- A new report conducted by the American Alliance of Museums and reported by NPR shows that roughly 15% of museums within the U.S. could be in serious trouble and at risk of closing for good as a result of the pandemic. Out of 1,000 surveyed for the study, over three-quarters reported a 40% decline in operating income in 2020, and half of responding museums said they reduced staff by approximately 29%. The U.S. has over 35,000 museums, and they collectively contribute over $50 billion annually to the economy and employ more than 750,000 people. While larger museums seem to have been able to weather the financial storm of being closed or operating at a reduced capacity, smaller museums could end up closing their doors. While 15% does not sound like a large number, it would constitute over 5,000 museums closing their doors.
- Last year the Castle Fire that burned 175,000 acres in the southern Sierra Nevada mountains last year is estimated by researchers to have consumed roughly between 10% and 14% of the world’s giant sequoia trees. The loss is staggering since redwood forests are some of the most efficient when it comes to removing carbon dioxide from the atmosphere. Researchers are concerned that such a large loss could have far-reaching consequences. In addition to their ability to remove CO2 from the air, sequoia groves provide a habitat that is critical for wildlife and also provide protection of the watershed for the San Joaquin Valley that sustains the communities and farmers. This most recent research was done using satellite imagery and modeling based on previous fires and has not yet been peer-reviewed. Sequoias require fire to cause their pine cones to release their seeds and some of the redwoods are over 2,000 years old, 30 feet in diameter, and over 250 feet in height. “Five years ago, we had never seen anything like this. The sequoias are so huge and fire-adapted, we thought they might fare better,” said Amarina Wuenschel, an ecologist with the U.S. Forest Service. Researchers plan to begin surveying the fire-damaged areas starting this week.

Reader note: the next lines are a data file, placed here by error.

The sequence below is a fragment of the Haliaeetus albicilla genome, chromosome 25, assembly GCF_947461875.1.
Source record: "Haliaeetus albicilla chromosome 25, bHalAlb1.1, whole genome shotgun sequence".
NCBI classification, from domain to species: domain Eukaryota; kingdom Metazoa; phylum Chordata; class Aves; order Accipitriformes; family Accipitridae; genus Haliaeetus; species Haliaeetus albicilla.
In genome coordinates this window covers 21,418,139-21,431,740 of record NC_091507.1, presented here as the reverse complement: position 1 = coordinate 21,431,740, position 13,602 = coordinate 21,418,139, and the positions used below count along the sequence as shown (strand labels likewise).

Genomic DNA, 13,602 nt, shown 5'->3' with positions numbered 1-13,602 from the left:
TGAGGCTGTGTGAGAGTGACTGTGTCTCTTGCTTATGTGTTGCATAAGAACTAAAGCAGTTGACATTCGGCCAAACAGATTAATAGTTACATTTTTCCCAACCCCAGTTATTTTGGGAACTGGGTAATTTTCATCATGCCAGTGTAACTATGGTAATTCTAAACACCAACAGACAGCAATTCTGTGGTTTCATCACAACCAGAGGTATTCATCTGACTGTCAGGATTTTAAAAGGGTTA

A new documentary Under a Pagan Sky premiered last month at the Darwin International Film Festival (DIFF) on 8 May. It has also been selected to be shown at the Revelation Film Festival in Perth on July 2, as part of a Documentary Double feature along with Cry of the Forest.
Under A Pagan Sky was directed, produced, and edited by Helen Browning and focuses on both the powerful experiences and challenges experienced by Australian Pagans.
The synopsis for the film is described on the DIFF website as:
“In a time when Western culture has lost its sense of transcendence, dramatic rituals celebrating the turning of the seasons, and the mysteries of sex, death and human existence, provide deeply meaningful experiences to Pagans in Australia. But there are great challenges inherent in practising this nature-based religion south of the equator.
Australia is Aboriginal sacred country. It is a vast continent with distinctly different seasons and ecosystems to those of the Northern Hemisphere. In ‘Under a Pagan Sky’, Druids and Witches navigate these difficulties to experience the sacredness of Mother Earth through community and ritual.”
The public release/broadcast date for the documentary has not yet been set.